I should like to address Dr. Salés’ comments in reverse order:

Florensky composed “Two Knights” in February 1906, almost a year and a half before Troitsky would have met Olga when he accompanied Florensky from Moscow to faraway Tbilisi, and a full three years before his impulsive decision to enter into an unconsummated marriage with her. Olga was painfully aware of the unhappiness that the marriage caused her husband and her brother: it was after their marriage that she made a sketch portraying the two men standing in an intimate posture in the middle of a flower-filled field, with a church in the background. Any speculation on the identity of “the Lady” should lead us more naturally to consider Sophia, of whom Florensky found the most perfect revelation “in the personal, sincere love of two, in friendship, when to the loving one is given…the power…to acquire his own I in the I of another, a Friend” (Pillar and Ground, 283). Thus the poem focuses entirely on Florensky and Troitsky, without introducing a third: no “female erasure” to see here, and no “queering of texts”—a category of “theology” in which I never engage anyway. The men’s kissing “on the mouth” reappears in Pillar and Ground‘s “Friendship.”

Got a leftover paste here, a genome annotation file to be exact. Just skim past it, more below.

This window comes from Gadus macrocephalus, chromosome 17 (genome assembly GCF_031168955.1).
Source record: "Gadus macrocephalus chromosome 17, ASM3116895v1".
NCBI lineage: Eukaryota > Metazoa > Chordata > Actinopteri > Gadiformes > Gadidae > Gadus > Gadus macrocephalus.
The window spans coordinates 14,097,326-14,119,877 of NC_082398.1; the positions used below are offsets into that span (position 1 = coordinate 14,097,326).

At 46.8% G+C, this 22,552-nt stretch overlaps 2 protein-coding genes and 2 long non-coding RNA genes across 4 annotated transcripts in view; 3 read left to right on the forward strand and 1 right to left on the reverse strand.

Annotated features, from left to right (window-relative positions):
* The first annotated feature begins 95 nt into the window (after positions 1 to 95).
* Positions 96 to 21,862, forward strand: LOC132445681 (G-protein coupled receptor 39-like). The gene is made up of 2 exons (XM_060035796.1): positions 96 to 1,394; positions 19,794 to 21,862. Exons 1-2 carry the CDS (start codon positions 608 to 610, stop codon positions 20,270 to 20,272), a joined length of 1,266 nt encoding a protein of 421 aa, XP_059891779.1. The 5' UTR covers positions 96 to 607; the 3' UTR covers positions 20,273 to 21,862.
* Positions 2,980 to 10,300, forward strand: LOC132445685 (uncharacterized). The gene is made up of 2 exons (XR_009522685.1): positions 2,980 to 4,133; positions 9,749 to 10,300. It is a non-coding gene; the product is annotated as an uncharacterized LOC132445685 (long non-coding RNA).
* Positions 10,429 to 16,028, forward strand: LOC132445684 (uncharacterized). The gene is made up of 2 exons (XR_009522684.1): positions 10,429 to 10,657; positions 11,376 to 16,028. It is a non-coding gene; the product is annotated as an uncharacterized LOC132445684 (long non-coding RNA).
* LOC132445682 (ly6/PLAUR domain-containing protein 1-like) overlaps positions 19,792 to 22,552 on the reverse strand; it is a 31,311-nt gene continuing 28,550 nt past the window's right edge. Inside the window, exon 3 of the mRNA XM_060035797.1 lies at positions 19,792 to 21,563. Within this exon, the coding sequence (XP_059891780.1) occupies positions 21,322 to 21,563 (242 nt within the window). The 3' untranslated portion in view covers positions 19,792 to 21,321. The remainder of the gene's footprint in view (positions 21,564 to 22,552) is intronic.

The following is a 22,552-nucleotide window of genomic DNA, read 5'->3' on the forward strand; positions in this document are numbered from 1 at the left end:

My brief summary of the poem does not say that “the knights remove their armour,” but that they “have removed” it. This is strongly suggested not only by the kisses on the mouth, the embraces, the undressing of the sun, but by resin dripping on their armour from a single, quivering leaf. Anyone who has parked a car under a tree knows that this takes several hours to happen from a whole tree. Does Dr. Salés wish us to suppose that our two knights spent an entire day kissing and caressing under an aspen tree while fully armoured?